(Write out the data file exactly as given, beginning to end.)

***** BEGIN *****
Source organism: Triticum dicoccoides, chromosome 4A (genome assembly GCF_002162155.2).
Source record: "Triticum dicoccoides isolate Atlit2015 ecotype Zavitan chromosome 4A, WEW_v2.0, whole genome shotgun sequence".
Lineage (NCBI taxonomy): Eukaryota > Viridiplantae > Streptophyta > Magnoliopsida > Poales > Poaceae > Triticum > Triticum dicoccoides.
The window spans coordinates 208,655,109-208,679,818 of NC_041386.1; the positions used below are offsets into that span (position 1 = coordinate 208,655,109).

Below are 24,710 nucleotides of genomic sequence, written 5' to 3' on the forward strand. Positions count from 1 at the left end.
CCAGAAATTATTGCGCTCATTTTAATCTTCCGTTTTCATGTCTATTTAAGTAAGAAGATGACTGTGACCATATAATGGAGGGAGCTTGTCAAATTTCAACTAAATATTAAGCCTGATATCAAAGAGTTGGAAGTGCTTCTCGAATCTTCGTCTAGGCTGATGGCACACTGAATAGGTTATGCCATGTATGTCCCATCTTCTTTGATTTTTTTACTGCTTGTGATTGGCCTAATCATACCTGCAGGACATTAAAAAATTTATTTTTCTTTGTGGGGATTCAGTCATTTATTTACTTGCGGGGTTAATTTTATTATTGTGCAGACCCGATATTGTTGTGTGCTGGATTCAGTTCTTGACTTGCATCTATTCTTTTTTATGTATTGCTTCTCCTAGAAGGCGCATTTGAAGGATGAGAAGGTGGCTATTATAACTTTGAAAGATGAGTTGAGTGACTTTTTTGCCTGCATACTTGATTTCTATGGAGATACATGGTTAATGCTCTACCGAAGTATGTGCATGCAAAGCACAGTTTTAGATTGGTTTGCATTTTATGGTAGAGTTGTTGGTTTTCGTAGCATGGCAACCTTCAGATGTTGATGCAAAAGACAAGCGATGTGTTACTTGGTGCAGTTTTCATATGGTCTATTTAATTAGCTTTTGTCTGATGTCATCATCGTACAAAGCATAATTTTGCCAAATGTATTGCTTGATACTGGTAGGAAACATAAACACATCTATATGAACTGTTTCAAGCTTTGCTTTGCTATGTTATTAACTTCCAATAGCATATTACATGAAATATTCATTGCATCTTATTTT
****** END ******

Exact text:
Source organism: Triticum dicoccoides, chromosome 4A (genome assembly GCF_002162155.2).
Source record: "Triticum dicoccoides isolate Atlit2015 ecotype Zavitan chromosome 4A, WEW_v2.0, whole genome shotgun sequence".
Lineage (NCBI taxonomy): Eukaryota > Viridiplantae > Streptophyta > Magnoliopsida > Poales > Poaceae > Triticum > Triticum dicoccoides.
The window spans coordinates 208,655,109-208,679,818 of NC_041386.1; the positions used below are offsets into that span (position 1 = coordinate 208,655,109).

Below are 24,710 nucleotides of genomic sequence, written 5' to 3' on the forward strand. Positions count from 1 at the left end.
CCAGAAATTATTGCGCTCATTTTAATCTTCCGTTTTCATGTCTATTTAAGTAAGAAGATGACTGTGACCATATAATGGAGGGAGCTTGTCAAATTTCAACTAAATATTAAGCCTGATATCAAAGAGTTGGAAGTGCTTCTCGAATCTTCGTCTAGGCTGATGGCACACTGAATAGGTTATGCCATGTATGTCCCATCTTCTTTGATTTTTTTACTGCTTGTGATTGGCCTAATCATACCTGCAGGACATTAAAAAATTTATTTTTCTTTGTGGGGATTCAGTCATTTATTTACTTGCGGGGTTAATTTTATTATTGTGCAGACCCGATATTGTTGTGTGCTGGATTCAGTTCTTGACTTGCATCTATTCTTTTTTATGTATTGCTTCTCCTAGAAGGCGCATTTGAAGGATGAGAAGGTGGCTATTATAACTTTGAAAGATGAGTTGAGTGACTTTTTTGCCTGCATACTTGATTTCTATGGAGATACATGGTTAATGCTCTACCGAAGTATGTGCATGCAAAGCACAGTTTTAGATTGGTTTGCATTTTATGGTAGAGTTGTTGGTTTTCGTAGCATGGCAACCTTCAGATGTTGATGCAAAAGACAAGCGATGTGTTACTTGGTGCAGTTTTCATATGGTCTATTTAATTAGCTTTTGTCTGATGTCATCATCGTACAAAGCATAATTTTGCCAAATGTATTGCTTGATACTGGTAGGAAACATAAACACATCTATATGAACTGTTTCAAGCTTTGCTTTGCTATGTTATTAACTTCCAATAGCATATTACATGAAATATTCATTGCATCTTATTTT